Kevin Plawecki, who is all of 22 today, was the Mets’ No. 1 catching prospect until the trade for Travis d’Arnaud. He was the second of the Mets’ two first-round draft picks last June, a supplemental selection for losing Jose Reyes to free agency. (The Mets drafted shortstop Gavin Cecchini ahead of him.) In 61 games with the Brooklyn Cyclones last season, he posted a .345 on-base percentage and .384 slugging percentage, with seven home runs and 27 RBI. He also had more walks (25) than strikeouts (24), a rare feat among contemporary ballplayers, while his defense has garnered mixed reviews.

History is against Plawecki, however, at least as far as being a first-string catcher in the majors is concerned. Consider that four of the franchise’s five long-term impact backstops (Grote, Stearns, Carter and Piazza) were imported from other organizations, and the legacy of the fifth (Todd Hundley) is tainted. Ron Hodges and Duffy Dyer get points for longevity, but each played 12 years and only twice amassed more than 200 at-bats in a season.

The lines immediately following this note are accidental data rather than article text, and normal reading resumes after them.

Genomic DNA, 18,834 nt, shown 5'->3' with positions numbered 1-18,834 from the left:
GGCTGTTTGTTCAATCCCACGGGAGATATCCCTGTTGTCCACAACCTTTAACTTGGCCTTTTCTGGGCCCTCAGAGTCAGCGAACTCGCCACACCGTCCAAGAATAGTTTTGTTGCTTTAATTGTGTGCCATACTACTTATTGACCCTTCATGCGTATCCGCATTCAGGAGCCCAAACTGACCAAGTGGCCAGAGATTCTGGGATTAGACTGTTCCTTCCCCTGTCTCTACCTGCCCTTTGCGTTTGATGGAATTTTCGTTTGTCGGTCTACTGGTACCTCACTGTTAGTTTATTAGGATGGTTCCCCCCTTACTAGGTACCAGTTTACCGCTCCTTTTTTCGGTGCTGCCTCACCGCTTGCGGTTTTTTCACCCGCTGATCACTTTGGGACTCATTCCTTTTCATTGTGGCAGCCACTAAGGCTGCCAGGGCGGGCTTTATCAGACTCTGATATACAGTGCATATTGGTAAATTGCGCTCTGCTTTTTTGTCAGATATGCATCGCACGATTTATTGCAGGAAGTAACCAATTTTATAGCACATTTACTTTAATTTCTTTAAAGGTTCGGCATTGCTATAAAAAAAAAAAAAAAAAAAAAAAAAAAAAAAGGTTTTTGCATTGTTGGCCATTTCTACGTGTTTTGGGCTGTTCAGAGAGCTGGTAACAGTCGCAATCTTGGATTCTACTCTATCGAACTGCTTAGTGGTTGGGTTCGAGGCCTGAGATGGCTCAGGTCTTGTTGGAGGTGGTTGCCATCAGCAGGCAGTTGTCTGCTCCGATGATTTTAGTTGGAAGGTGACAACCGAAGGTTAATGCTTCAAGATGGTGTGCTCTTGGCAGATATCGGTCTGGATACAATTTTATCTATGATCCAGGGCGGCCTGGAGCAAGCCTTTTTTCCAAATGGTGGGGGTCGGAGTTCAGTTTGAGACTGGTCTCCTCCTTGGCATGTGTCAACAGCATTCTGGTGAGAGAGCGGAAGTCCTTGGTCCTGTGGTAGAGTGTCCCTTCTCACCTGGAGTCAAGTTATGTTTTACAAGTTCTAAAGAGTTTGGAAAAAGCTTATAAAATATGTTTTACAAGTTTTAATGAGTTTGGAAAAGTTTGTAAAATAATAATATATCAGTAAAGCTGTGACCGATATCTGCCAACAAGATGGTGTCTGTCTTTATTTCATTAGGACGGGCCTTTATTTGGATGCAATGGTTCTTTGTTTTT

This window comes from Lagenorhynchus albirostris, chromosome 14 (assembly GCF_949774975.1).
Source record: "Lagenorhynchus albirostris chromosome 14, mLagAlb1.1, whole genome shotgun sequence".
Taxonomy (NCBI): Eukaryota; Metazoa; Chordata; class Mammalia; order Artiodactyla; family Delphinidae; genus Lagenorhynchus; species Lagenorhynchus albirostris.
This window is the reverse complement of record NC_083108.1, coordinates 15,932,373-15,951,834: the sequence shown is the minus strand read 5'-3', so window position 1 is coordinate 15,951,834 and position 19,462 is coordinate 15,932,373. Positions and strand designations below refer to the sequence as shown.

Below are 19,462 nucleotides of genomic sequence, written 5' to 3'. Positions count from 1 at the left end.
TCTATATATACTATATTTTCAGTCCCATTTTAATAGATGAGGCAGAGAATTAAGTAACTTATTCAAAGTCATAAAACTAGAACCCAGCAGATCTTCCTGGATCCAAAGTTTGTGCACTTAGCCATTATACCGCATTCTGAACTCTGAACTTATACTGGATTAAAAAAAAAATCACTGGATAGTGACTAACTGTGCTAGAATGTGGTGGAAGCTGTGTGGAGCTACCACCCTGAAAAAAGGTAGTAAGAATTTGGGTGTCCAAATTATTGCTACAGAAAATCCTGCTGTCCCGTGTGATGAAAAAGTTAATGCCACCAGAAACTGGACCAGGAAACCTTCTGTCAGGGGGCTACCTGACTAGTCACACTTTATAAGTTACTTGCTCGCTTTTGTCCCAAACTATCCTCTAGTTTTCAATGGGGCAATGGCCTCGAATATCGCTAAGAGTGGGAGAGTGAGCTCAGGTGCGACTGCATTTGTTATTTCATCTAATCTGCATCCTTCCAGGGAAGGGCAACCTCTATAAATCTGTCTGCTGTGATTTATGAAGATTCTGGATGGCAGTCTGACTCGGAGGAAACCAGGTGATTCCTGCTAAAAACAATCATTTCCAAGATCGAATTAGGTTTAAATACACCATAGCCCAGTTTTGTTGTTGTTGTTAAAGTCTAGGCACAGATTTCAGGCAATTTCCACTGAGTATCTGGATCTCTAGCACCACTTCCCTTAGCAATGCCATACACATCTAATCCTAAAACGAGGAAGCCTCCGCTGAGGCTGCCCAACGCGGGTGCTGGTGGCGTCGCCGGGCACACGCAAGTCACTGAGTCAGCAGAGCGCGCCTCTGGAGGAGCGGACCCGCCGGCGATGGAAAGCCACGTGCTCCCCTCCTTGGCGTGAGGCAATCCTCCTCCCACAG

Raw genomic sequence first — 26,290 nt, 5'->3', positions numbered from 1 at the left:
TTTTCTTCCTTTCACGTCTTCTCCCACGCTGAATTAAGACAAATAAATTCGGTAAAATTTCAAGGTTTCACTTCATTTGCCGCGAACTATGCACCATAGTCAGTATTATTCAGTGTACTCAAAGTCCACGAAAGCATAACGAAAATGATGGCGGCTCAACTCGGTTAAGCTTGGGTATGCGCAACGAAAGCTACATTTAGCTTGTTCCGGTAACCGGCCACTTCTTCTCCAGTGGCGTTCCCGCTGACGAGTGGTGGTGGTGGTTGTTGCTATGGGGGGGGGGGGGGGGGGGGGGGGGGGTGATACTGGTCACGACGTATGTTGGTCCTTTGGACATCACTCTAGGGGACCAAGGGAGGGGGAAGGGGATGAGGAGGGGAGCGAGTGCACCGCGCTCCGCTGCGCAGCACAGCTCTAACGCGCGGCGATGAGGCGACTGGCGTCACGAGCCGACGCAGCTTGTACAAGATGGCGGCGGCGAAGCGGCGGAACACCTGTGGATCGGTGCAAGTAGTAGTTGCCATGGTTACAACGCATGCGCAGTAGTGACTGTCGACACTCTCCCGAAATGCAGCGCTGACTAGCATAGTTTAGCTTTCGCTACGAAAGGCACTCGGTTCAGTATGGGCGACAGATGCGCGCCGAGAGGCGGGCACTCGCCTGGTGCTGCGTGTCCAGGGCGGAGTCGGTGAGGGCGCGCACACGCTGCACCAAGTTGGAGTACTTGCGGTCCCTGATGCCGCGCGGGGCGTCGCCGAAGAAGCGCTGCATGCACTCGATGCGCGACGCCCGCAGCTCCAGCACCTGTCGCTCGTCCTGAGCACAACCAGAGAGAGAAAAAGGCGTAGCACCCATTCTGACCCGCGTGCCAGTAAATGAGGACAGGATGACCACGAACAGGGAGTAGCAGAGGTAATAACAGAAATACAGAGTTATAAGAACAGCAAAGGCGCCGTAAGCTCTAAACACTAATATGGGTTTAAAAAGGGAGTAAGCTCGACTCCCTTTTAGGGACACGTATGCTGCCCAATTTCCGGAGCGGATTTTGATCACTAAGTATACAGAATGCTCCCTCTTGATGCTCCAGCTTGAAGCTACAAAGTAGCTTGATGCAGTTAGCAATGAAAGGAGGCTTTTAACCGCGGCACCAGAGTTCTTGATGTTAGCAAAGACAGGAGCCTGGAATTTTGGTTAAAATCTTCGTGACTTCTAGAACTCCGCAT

Also, Plawecki played for (indeed, excelled with) Perdue University, which has hardly been a springboard to major league stardom. Of 19 Perdue Boilermakers who made it to The Show, only two stand out: Bernie Allen, a steady if unspectacular second baseman from 1962–1973, and Moose Skowron, who earned four World Series rings with the Yankees and a fifth with the L.A. Dodgers. More typical of Perdue baseball alumni is former Met Jermaine Allensworth.

Still, Plawecki has the potential to blossom and one day supplant d’Arnaud or push him to another position. On the other hand, he could end up following in the spike prints of Ed Hearn and Alex Trevino.